Worked with two high school classes on two different plays today: a Christmas play with grade nines, and an abstract subtext play with grade 12’s. Of course, I was apprehensive about the younger kids and they were generally great. The Christmas play depends on acting silly and I was surprised at how easily the group was able to do that. They caught on instantly.
I learned of an important change in the subtext play – one of the character gets only one word to say throughout the whole play (“hi”) and it’s the subtext that changes the meaning. At the beginning of the play the character is standing by herself, practicing the different ways she might say “hi” to a boy that she likes. The stage directions don’t indicate that I want the character to pause between each particular “Hi” to show the character thinking furiously of the best one. A number of girls did this moment in the class and all but one did the “hi’s” in fast succession without pausing. A perfect example of why plays need to be seen and heard during the writing process.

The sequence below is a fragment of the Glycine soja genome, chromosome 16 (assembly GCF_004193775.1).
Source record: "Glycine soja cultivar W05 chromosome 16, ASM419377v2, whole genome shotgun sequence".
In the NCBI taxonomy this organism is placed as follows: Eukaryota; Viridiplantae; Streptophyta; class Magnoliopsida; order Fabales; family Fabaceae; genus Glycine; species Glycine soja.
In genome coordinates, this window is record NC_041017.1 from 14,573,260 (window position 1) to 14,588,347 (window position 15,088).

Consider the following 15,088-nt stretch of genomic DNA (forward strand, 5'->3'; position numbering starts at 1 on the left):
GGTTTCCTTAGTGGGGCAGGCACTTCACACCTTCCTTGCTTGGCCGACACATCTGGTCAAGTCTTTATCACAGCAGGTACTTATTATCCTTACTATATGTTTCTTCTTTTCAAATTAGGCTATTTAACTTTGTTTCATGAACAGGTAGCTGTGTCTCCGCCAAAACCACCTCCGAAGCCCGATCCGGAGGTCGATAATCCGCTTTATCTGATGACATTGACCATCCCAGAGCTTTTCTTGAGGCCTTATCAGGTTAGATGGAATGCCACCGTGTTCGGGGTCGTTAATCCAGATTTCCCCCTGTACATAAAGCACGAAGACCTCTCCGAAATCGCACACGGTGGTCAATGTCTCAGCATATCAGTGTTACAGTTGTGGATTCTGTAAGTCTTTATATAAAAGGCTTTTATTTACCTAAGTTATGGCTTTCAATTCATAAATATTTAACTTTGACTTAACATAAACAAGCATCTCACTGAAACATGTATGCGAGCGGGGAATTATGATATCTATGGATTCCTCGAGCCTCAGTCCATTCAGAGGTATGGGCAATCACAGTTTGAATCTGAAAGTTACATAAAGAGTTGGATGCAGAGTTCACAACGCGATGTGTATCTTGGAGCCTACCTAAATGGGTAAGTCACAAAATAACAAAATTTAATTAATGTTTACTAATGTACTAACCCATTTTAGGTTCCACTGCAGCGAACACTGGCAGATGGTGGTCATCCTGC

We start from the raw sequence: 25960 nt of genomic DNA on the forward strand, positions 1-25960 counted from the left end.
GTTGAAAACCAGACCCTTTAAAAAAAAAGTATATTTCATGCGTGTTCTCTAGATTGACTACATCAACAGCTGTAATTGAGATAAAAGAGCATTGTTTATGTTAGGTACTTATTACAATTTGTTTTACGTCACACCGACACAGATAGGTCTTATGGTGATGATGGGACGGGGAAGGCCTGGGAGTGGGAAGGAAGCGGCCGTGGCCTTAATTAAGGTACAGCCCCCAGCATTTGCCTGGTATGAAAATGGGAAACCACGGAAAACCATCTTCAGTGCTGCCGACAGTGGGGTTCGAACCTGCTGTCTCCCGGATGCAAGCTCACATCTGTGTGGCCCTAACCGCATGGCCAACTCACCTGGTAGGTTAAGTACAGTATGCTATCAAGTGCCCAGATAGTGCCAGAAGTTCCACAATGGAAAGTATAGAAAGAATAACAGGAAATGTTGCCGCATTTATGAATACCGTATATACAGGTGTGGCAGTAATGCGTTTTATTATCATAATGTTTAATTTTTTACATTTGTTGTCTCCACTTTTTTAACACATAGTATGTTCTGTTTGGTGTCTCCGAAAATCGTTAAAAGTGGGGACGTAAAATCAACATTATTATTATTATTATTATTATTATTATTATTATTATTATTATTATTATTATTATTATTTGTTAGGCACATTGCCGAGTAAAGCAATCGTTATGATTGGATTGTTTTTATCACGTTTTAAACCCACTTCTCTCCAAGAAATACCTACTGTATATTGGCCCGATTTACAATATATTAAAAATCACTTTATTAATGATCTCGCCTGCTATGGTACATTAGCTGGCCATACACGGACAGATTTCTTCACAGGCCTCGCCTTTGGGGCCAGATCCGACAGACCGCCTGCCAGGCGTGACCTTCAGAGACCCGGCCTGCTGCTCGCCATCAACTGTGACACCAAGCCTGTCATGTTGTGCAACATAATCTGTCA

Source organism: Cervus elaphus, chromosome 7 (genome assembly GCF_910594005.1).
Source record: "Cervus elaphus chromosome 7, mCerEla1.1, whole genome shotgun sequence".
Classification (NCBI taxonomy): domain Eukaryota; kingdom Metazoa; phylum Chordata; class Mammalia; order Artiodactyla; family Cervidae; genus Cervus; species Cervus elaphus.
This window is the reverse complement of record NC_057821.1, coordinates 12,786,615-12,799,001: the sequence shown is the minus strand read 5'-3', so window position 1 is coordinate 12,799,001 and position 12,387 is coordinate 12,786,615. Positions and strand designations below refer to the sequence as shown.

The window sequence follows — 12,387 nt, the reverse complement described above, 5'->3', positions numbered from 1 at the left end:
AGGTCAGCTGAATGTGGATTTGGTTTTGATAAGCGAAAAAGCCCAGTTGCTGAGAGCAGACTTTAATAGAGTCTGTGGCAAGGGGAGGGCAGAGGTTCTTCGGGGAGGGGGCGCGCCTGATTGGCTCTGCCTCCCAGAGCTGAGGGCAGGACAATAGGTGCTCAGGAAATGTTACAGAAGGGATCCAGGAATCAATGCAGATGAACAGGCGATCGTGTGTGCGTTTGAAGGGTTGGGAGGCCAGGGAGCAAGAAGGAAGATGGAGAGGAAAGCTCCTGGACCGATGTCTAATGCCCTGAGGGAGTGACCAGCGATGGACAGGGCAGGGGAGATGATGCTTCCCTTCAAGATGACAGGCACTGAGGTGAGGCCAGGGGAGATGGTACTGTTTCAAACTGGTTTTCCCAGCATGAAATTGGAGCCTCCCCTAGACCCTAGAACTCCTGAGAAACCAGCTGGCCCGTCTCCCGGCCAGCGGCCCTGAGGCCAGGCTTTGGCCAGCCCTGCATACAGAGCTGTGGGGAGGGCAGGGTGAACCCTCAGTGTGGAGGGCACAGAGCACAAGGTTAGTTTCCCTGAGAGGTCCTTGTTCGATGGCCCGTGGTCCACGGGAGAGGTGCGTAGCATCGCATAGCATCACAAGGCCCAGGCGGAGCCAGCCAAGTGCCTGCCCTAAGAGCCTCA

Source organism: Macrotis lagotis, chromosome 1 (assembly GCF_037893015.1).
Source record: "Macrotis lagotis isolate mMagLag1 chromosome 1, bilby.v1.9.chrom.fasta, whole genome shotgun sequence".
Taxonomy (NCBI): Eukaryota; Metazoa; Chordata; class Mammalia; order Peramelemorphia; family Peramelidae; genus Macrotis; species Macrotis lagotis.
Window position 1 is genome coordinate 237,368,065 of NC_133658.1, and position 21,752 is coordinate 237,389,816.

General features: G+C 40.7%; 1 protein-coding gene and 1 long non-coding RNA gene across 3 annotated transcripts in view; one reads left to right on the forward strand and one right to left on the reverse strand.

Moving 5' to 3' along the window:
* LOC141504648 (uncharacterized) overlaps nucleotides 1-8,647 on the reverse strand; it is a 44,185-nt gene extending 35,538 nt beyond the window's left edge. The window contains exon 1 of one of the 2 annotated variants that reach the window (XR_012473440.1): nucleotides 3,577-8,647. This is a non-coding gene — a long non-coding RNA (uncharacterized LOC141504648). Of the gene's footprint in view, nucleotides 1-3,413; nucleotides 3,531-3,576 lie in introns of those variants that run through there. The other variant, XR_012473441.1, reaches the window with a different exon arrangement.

This group is also working on another play of mine Power Play for class and they showed me a scene they were working on. They were very enthusiastic about it, which was great to see. They were also receptive to feedback which is not always the case! They are hoping to get it together enough to present it for their school in June and I hope they do it.
The teacher told me that she likes our plays because the students really gravitate to them. That’s the best compliment I could ever get! It’s interesting – I am writing for the students, I want them to spark an interest for them. I want them to like and get excited by what they’re performing. But I also have to write for the teachers as they are the ones who choose the plays. A complicated balance.